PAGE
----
This month in CoMMpass Study publications brings a new paper from lead author Dr. Michael Chapman of the University of Cambridge, who was also an author on the 2 original papers reporting on the sequencing of the myeloma genome, work that was sponsored and directed by the MMRF.
- Initial genome sequencing and analysis of multiple myeloma
- Widespread genetic heterogeneity in multiple myeloma: implications for targeted therapy
The recent paper, published in the journal Blood, discusses how Chapman and colleagues used sequencing data from the CoMMpass study to help identify a set of markers that can predict how well newly diagnosed patients will respond to Revlimid- or Velcade-based therapies.
The authors looked at 44 patient outcomes in a European study called PADIMAC , where newly diagnosed myeloma patients were treated with Velcade, Adriamycin, and Dexamethasone. They looked at the RNA sequences in PADIMAC patients who had good outcomes on the therapy, and those who had worse outcomes, and were able to identify 7 genes which, when present, could predict how well patients responded to Velcade. They then tested this signature on patients in a separate trial to see if it could predict which patients would respond well to Velcade-dex vs. Revlimid-dex therapies, and found that the 7 gene signature could indeed predict which patients would respond best to Velcade-dex.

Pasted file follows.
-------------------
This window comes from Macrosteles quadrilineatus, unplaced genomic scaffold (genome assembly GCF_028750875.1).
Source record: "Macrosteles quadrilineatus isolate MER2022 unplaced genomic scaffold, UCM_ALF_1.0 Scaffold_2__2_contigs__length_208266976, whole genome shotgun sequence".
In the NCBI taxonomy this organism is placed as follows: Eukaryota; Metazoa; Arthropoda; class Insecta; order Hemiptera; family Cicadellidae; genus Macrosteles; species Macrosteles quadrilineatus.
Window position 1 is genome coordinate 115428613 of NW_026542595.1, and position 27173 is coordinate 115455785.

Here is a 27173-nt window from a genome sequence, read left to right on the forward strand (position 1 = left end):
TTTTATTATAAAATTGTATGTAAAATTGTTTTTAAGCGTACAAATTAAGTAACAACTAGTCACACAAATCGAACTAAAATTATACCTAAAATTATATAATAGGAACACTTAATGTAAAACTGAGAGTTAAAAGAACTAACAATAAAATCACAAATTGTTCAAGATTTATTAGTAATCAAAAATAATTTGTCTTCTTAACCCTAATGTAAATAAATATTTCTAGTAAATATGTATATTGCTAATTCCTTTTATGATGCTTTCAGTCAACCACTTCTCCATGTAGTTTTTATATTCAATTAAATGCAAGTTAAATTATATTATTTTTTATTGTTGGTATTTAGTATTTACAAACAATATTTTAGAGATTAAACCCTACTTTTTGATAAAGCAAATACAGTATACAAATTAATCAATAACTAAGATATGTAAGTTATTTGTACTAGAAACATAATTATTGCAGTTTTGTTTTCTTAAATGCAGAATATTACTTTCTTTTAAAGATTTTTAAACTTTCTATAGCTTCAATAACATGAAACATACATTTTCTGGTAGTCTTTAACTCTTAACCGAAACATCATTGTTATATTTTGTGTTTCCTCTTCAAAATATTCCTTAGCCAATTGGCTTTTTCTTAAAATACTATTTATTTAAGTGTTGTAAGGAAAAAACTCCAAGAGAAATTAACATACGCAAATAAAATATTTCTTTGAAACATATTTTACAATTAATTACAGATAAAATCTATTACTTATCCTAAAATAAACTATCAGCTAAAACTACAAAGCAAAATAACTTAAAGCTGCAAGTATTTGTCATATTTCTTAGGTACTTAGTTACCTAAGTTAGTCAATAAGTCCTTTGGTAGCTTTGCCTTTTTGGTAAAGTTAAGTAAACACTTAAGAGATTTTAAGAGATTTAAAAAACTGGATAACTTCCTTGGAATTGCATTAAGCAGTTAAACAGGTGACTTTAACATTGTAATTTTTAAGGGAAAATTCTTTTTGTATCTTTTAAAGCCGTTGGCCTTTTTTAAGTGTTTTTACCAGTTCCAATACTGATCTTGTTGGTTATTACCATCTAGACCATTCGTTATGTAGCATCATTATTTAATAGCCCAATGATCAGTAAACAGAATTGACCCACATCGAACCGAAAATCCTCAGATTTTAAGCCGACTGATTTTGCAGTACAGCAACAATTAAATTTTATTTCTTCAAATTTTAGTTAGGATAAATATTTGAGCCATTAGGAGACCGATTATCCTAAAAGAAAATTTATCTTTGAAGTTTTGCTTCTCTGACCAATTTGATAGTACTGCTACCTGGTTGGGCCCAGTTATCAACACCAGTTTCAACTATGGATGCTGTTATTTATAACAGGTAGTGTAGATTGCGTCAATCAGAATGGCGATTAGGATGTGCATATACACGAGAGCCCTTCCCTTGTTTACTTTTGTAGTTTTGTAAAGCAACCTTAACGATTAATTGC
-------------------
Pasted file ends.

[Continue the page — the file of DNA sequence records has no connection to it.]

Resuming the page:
Finally, the authors looked at outcomes for patients in the CoMMpass study. They found that patients who were treated “correctly” in CoMMpass, according to their 7-gene signature, had better progression free survival than those who were treated “incorrectly”. In fact, those patients who were treated with the Velcade-dex doublet therapy that was predicted to work for them based on the 7-gene marker actually did just as well as patients who were on a triplet Velcade-Revlimid-dex regimen.
This is important work for several reasons:
- This test might help doctors determine which regimen will be most effective in newly diagnosed myeloma patients
- The test only has 7 genes, and might be easily translated to the clinic for use with all newly diagnosed patients
- The fact that the signature may predict which patients would do just as well on a doublet therapy vs a triplet therapy is important information for patients who may not be able to tolerate a triplet regimen
The results in this paper show that treatment outcomes in myeloma may be improved by rational selection of drugs based on the biology, or genome sequence, of their specific tumor. This is the promise of precision medicine. The decision to use a doublet vs. a triplet regimen could be key in improving both the safety and cost-effectiveness of these drug regimens. If these results are validated by further studies in the clinic, they will provide further evidence of the utility of precision medicine in defining appropriate treatments for myeloma patients at each stage of their disease.